Racial Disparities in Cancer Prevention

Stephanie Silvera headshot “New Jersey has one of the highest cancer rates in the nation so it’s important to have a better understanding of these disparities.” - Stephanie Silvera

Racial Disparities in Cancer Prevention

Breast and cervical cancer are among the most prevalent cancers for women in the United States with breast cancer accounting for 30 percent of all cancers and 26 percent of cancer deaths, while cervical cancer is the 13th leading cause of cancer for women. Although both cancers can be detected early through screenings, disparities exist among racial and ethnic groups when it comes to taking advantage of such prevention tools.

Stephanie Silvera, associate professor in the Department of Health and Nutrition Sciences, is exploring the socioeconomic, demographic and behavioral factors that create this situation with the help of a $500,000 career development award from the National Cancer Institute. She is using the award to develop an epidemiologic research program in cancer disparities in New Jersey.

“Non-Hispanic black women tend to have lower rates of breast cancer compared to non-Hispanic white women, but they are more likely to die from it,” notes Silvera. “Hispanic women, by contrast, tend to have lower cancer incidence and mortality rates than both blacks and whites for breast cancers, but higher cervical cancer incidence rates. Also, non-Hispanic black and Hispanic women have higher age- and stage-adjusted cervical cancer mortality rates, compared to non-Hispanic white women.”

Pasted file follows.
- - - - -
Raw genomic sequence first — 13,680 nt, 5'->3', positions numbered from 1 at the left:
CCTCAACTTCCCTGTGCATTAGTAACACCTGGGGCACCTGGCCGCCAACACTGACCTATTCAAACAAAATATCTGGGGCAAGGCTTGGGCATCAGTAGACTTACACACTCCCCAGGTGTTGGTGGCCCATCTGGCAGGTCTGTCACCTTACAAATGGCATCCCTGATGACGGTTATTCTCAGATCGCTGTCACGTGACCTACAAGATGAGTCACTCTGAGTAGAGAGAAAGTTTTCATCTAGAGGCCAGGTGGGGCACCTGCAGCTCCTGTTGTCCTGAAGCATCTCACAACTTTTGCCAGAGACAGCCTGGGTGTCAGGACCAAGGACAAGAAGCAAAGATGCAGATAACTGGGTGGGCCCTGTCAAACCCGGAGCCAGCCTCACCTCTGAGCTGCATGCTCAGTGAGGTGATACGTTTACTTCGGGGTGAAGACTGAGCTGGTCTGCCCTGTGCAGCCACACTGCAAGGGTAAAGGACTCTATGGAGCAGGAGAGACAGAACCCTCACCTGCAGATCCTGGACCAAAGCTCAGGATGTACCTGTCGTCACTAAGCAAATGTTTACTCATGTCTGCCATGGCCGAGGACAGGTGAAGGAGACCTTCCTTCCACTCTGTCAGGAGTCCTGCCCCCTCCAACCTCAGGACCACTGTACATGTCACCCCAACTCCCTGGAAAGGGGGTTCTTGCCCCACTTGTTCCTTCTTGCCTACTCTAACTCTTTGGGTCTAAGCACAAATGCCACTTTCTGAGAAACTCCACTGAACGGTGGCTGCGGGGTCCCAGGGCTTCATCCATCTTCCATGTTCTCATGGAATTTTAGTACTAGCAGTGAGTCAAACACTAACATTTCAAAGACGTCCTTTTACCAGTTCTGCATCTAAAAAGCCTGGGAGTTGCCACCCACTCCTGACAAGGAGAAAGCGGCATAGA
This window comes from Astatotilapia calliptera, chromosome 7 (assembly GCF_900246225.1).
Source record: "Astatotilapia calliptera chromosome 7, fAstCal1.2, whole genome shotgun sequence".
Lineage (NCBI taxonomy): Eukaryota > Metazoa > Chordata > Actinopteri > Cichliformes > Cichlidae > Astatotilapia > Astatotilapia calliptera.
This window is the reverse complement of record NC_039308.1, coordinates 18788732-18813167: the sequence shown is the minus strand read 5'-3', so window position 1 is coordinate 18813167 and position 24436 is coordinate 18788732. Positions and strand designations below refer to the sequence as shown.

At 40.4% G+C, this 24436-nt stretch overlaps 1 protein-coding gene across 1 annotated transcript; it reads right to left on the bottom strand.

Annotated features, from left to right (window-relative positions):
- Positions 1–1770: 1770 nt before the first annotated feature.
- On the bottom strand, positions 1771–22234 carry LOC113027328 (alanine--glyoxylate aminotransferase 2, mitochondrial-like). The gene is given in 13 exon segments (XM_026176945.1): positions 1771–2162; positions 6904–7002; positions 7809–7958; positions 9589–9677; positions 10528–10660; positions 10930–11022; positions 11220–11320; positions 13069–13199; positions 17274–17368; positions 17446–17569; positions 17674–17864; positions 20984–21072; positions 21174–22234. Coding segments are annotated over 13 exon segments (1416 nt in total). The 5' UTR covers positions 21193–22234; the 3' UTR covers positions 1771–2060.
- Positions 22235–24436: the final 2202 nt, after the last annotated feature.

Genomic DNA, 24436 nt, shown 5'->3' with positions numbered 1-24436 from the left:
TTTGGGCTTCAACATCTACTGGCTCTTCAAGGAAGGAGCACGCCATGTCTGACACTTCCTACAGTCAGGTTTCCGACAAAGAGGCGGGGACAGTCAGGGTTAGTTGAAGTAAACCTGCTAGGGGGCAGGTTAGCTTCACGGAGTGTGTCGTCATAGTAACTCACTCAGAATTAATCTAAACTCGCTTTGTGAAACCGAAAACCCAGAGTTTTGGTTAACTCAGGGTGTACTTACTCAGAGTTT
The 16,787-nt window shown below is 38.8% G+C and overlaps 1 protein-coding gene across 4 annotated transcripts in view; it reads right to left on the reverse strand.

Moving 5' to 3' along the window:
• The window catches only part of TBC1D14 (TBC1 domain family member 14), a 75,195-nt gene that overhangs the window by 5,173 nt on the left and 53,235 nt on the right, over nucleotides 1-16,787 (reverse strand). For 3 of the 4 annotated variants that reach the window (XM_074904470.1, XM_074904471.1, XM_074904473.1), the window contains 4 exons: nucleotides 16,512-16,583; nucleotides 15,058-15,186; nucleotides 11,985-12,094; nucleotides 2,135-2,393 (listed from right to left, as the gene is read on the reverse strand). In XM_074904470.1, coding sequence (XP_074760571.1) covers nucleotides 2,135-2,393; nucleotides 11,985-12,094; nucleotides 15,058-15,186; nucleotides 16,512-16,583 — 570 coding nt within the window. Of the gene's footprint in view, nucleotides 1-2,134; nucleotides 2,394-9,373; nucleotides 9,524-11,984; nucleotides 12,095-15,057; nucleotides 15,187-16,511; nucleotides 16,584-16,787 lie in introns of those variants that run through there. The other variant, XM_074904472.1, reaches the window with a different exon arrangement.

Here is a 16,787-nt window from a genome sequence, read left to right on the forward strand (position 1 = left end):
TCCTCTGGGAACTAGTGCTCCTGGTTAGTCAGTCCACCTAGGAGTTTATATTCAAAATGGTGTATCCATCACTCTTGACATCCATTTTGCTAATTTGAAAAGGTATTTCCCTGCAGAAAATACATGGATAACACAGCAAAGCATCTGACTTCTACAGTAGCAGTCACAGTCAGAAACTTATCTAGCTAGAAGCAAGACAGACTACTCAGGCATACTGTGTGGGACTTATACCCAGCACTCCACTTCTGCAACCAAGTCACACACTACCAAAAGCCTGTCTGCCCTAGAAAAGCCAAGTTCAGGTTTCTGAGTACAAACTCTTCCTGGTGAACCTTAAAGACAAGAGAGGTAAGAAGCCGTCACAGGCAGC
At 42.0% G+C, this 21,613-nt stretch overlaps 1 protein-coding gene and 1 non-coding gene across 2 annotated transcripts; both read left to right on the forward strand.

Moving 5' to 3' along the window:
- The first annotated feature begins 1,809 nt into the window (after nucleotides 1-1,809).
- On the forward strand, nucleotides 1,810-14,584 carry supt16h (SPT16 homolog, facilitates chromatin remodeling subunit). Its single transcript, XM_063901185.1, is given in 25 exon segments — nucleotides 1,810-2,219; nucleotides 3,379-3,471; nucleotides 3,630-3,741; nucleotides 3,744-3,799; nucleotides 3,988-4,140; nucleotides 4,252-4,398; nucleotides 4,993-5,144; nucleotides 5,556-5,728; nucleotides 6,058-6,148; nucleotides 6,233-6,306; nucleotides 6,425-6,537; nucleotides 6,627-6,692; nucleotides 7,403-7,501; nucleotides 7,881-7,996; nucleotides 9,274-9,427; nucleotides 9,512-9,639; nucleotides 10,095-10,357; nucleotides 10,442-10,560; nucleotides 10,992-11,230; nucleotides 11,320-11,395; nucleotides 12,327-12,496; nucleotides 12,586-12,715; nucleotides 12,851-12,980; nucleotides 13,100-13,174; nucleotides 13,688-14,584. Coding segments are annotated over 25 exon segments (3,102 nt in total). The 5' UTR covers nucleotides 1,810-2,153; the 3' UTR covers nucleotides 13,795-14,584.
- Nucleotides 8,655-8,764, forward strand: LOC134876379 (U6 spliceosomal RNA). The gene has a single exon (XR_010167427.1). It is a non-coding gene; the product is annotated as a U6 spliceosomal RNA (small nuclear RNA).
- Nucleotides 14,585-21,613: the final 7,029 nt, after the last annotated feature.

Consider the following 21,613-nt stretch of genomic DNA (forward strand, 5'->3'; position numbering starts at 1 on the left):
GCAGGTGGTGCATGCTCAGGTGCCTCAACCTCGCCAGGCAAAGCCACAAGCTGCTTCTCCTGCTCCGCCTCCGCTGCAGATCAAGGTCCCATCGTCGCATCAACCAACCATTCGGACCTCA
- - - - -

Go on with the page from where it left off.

According to Silvera, these disparities are explained, in part, by unequal access to cancer screening across socioeconomic and racial groups, but there is also a need to know more about how individual and neighborhood socioeconomic and demographic characteristics affect cancer prevention behaviors as well as the perception of access to cancer screening.

“There is a reciprocal relationship between the individual and the social environment, and it is important to understand both directions if we are going to truly understand why some individuals adhere to cancer screening guidelines when others do not,” explains Silvera adding that by taking both actual and perceived access to screenings into account, researchers can better understand why some groups are at higher risk than others for the same disease outcomes, particularly when genetics can’t fully explain those differences.

“New Jersey has one of the highest cancer rates in the nation so it’s important to have a better understanding of these disparities,” says Silvera. “The study will serve to examine the complex interaction between socioeconomic status and health behaviors, and how they differ between non-Hispanic black, non-Hispanic white and Hispanics in the state.”